Old English æt , from Proto-Germanic *at (cf. Old Norse, Gothic at , Old Frisian et , Old High German az ), from PIE *ad- "to, near, at" (cf. Latin ad "to, toward" Sanskrit adhi "near;" see ad- ).
Lost in German and Dutch, which use their equivalent of to ; in Scandinavian, however, to has been lost and at fills its place. In choosing between at church , in church , etc. at is properly distinguished from in or on by involving some practical connection; a worshipper is at church; a tourist is in the church.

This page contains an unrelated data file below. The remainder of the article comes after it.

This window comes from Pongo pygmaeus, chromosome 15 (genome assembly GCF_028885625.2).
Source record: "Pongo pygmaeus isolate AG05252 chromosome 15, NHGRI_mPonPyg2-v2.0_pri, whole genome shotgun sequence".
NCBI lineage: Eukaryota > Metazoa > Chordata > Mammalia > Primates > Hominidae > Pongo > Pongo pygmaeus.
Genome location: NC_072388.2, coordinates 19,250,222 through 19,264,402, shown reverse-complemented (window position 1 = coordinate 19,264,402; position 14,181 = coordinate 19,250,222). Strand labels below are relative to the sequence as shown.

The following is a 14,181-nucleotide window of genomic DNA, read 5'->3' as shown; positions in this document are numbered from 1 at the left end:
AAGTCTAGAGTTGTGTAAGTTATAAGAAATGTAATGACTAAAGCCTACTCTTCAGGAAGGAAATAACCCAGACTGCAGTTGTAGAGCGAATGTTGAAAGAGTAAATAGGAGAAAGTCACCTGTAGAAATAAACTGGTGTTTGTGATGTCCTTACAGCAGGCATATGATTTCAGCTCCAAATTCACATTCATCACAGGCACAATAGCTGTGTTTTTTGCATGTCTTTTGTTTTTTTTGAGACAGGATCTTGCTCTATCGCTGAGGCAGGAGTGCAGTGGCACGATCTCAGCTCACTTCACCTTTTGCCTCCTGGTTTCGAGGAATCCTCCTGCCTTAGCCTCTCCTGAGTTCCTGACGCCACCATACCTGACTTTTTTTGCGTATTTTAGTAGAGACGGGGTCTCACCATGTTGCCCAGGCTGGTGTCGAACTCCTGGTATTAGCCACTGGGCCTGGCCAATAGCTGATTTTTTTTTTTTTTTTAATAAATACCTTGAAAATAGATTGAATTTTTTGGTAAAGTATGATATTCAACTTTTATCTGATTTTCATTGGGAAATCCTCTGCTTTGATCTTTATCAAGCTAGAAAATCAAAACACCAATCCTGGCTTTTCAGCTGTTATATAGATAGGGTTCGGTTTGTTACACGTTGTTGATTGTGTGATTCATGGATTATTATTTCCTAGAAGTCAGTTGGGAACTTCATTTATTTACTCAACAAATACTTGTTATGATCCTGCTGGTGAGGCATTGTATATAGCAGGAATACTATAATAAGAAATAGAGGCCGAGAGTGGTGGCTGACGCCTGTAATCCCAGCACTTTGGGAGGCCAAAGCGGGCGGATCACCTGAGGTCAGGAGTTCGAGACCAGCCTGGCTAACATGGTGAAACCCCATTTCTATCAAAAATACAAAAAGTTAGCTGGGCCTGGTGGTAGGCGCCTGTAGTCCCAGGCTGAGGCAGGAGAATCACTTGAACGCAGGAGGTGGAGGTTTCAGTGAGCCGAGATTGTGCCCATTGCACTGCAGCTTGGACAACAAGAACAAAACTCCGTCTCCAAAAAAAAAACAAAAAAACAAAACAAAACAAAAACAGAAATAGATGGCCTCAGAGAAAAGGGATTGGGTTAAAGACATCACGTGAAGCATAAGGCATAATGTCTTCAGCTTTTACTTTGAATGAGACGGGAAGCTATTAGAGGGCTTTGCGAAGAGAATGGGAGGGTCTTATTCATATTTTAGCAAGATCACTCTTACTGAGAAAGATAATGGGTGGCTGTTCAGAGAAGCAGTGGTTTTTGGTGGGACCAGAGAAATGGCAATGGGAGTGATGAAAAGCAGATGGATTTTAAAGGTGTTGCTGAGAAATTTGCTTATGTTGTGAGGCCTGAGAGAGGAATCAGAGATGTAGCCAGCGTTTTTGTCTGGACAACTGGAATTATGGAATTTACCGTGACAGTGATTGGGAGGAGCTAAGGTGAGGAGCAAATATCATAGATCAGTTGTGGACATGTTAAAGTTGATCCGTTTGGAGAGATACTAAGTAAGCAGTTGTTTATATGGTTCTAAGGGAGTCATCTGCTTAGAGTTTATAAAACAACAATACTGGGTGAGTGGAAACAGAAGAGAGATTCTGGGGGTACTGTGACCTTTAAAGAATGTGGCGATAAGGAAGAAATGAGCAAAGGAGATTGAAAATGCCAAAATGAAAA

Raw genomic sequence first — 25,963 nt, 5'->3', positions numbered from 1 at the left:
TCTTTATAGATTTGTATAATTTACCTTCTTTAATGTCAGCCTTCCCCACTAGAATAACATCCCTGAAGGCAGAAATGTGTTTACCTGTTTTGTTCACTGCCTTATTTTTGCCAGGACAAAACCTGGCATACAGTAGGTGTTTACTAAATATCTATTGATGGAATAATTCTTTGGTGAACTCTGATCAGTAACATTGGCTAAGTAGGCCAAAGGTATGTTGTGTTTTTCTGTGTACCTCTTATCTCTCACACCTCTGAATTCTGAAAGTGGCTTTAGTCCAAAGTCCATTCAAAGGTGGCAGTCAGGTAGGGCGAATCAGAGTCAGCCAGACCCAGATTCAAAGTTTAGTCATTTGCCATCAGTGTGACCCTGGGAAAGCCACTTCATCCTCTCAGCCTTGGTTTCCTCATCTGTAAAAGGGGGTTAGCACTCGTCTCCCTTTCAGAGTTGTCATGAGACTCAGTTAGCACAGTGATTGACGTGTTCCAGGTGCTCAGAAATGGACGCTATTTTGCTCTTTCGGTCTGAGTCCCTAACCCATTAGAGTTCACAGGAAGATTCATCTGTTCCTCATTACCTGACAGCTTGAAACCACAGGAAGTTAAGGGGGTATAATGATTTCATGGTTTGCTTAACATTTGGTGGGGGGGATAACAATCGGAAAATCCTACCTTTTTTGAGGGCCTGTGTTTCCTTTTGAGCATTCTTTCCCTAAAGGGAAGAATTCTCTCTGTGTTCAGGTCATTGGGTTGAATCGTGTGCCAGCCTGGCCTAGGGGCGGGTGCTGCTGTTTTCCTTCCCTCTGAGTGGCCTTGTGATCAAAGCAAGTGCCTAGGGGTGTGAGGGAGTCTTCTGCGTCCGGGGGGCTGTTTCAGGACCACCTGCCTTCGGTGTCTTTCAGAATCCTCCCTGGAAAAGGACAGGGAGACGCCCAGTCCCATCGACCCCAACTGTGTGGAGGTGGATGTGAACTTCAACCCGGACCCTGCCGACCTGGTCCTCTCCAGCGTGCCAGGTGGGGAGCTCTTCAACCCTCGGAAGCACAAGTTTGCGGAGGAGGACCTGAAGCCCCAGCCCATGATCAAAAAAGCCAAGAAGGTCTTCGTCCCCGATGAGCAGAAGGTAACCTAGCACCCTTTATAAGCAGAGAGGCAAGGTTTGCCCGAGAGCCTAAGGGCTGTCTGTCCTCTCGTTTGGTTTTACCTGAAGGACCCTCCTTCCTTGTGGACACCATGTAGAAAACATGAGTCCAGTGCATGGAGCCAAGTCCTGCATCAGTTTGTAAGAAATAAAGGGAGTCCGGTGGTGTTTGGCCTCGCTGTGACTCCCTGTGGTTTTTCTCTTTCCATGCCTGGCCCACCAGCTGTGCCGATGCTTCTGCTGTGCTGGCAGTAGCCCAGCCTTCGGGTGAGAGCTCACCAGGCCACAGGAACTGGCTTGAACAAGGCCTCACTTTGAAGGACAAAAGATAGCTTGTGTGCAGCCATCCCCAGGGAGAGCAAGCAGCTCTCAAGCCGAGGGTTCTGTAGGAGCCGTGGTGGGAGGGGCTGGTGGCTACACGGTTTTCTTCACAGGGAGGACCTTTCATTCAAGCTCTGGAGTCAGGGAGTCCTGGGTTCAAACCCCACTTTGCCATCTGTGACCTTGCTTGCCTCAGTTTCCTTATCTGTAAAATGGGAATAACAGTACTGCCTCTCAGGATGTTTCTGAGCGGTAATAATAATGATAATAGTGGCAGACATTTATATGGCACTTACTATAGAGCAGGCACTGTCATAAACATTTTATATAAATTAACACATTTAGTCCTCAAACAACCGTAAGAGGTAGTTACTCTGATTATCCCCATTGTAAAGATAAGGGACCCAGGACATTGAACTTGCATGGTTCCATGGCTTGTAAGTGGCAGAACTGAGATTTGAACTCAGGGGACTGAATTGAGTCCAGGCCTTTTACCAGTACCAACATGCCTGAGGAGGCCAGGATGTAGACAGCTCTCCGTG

The colloquial use of at after where ("where it's at") is attested from 1859. At last is recorded from late 13c.; adverbial phrase at least was in use by 1775. At in Middle English was used freely with prepositions (. at after , which is in Shakespeare), but this has faded with the exception of at about , which was used in modern times by Trollope, Virginia Woolfe, . Lawrence, and Evelyn Waugh, but nonetheless is regarded as a sign of incompetent writing by my copy editor bosses.